Artistic Endeavors – The Los Angeles County Museum of Art (LACMA)

I’m thrilled that so many renowned art museums are making their collections available online. I’m even more thrilled when a digital collection allows me to search for public domain images, so I can find images to use in my art.

The Los Angeles County Museum of Art (LACMA) gave me many ways to search its collection – by public domain images (over 20,000,) by most popular, by time period, by object type, by on view, plus an advanced search that allowed me to zero in by many facets, such as exhibition history. Some of the search headings seem a bit quirky, like cherry blossoms. Here I found a contender for the longest title.

Act IV: Envoys from the Shogun Approach Lady Kaoyo and Group at Enya’s Castle, Bringing Sentence of Death to Enya, Lady Kaoyo Is Surrounded by Cherry Blossoms Gathered to Cheer Enya during His Incarceration Japan, circa 1835-1839

As further icing on the cake (no such thing as too much) LACMA has hundreds of textiles in its collection that are in the public domain. Admittedly, many are textile fragments, but from what I saw, these pieces aren’t on public view. The only way you can see them is digitally. A brief pause for a message from my soapbox – many museums don’t display their textile collections. You can see them only online.

The following works in the public domain caught my eye as I browsed.

 Chamba Rumal with Scenes of Gopis Adoring Krishna
India, Himachal Pradesh, probably Kangra, late 18th to early 19th century Textiles; embroidery
Silk embroidery on cotton
30 1/2 x 28 1/2 in.
I think the gopis look like they belong in “The Simpsons.”
Quilt for Four Poster Bed, ‘Variable Star’
United States, New England, 1725-1750, Textiles; quilts
Pieced and quilted wool, 104 1/2 x 102 1/2 in.
I love the blocks where the maker ran out of fabric and made do. At over 100 inches each way this quilt must have made a bold statement on a bed.
Quilt, ‘Log Cabin’ Pattern, ‘Pineapple’ variation
United States, Pennsylvania, 1870-1880 Textiles; quilts
Pieced wool and cotton, 88 x 88 in
 I love the diagonal red stripes that show up occasionally in this one.
Here’s one public domain image I thought would make a striking quilt.
Shoeshine Stand, Southeastern United States
Walker Evans (United States, 1903-1975), United States, circa 1936
Photographs, Gelatin silver print

  As I hope you’ve seen, this site has lots of entertainment value if you like images of art.


Filed under Commentary, Inspiration

7 responses to “Artistic Endeavors – The Los Angeles County Museum of Art (LACMA)

  1. Looks like a great archive. There is plenty to read and see out there. Each time I dive into a subject like the early 1800s textile mills, I’m amazed at how much info there is. The other day I found data to make bar charts of cotton production, slave holdings, and textile workers from 1800-1860. And you can find wages for those textile workers, too. Keep digging and I think you can read all the Lowell Offering publications, and most or all of Godey’s Lady’s Book, all online, all for us!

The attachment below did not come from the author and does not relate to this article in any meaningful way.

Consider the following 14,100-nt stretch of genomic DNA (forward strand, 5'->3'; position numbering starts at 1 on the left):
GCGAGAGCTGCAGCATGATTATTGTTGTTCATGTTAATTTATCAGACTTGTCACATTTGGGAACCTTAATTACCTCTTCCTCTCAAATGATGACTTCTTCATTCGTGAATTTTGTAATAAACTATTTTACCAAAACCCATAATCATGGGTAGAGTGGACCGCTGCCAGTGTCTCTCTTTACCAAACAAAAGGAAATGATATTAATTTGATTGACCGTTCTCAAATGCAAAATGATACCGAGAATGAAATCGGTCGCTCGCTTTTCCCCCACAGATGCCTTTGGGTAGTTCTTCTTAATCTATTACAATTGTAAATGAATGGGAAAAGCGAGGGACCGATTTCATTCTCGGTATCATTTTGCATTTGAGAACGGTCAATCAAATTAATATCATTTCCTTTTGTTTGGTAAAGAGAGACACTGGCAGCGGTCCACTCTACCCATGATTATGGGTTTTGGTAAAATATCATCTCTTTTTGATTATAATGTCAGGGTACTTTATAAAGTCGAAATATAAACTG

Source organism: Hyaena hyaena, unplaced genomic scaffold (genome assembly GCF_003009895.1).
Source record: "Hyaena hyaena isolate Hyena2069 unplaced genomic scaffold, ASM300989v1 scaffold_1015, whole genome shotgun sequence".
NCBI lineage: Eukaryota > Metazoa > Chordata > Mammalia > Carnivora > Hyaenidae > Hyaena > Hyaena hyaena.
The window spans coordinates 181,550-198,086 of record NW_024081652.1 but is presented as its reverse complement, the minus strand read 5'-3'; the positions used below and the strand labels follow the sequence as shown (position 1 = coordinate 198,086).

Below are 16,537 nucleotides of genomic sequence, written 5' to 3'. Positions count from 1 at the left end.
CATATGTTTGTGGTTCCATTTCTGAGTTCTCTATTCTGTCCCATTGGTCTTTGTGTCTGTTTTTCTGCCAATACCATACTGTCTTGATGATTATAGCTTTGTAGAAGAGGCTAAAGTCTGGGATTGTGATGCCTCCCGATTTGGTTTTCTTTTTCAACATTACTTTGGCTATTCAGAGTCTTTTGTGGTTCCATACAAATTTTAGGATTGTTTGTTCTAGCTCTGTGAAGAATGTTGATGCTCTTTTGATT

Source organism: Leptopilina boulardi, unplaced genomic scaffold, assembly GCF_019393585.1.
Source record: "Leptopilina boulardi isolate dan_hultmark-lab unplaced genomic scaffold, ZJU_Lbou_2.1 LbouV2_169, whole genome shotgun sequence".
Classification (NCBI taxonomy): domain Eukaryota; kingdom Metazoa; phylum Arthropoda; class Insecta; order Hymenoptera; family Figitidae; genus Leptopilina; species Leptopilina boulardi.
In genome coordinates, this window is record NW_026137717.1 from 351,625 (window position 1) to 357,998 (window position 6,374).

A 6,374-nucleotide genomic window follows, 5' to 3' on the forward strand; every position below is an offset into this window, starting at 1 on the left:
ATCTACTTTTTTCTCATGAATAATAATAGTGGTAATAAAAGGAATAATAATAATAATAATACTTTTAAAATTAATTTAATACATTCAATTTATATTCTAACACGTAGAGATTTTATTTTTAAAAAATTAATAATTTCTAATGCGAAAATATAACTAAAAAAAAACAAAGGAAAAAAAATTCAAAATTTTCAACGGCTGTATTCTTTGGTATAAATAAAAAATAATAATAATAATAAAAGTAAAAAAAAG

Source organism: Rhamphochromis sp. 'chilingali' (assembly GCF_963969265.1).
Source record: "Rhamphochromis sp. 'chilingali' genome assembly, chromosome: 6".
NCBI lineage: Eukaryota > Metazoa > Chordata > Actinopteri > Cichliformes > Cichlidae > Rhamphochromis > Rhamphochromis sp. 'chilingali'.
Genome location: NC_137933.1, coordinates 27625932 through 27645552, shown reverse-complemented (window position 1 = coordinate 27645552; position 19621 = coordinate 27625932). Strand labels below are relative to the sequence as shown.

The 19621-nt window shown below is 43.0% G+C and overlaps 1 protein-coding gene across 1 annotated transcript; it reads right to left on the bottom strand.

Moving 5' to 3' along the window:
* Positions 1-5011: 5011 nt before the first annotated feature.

That 4-poster bed quilt is amazing. I love its row asymmetry, as well as the make-do fabrics. They really give it life. One of the reasons I never worry about running out of a fabric I’m using. THanks for sharing.

    • Are you interested in the mill girls? I’m fascinated by the story of how paternalistic capitalism devolved into miserable conditions that kept hours long and wages low (no more than half what a man made.) I thought you’d like that bed quilt.

      • Yes, the mill girls are fascinating, as is the economic and social history that goes with them. In 1825 the women made an average of 41 cents and hour and the men made $1.08. Their roles were different — men were typically overseers and mechanics, or had other physically difficult jobs. The women had more passive positions, mostly, but also the long hours and terrible work conditions. The mills rooms were filled with steam, the noise was literally deafening. The cotton lint filled the air and gave longer-term workers lung disease. The paternalism did devolve — perfect word for that. It went from protecting and chaperoning the young women through the constraining rules, to as you say even more miserable conditions. They had originally rejected the type of working conditions of the English mills, and deliberately determined that the women should be of high reputation — simple hard-working country girls, rather than desperate ghetto dwellers and their small children. (Although Rhode Island’s mills were not as concerned about either reputation or how the children were treated.) And then shifted over time to employing desperation on purpose. And now we buy our fabrics and clothing from companies employing much the same tactics overseas…

  2. Thanks for sharing that. I had no idea so much was in the public domain.

    • You’re welcome. From what I’ve seen, many museums indicate their holdings that are in the public domain. It’s harder to find photographs i the public domain, for obvious reasons, and you can pretty much forget about 20th century art.

  3. Another good place to spend happy hours wandering. I am so grateful for digital collections! Thank you for sharing this one.

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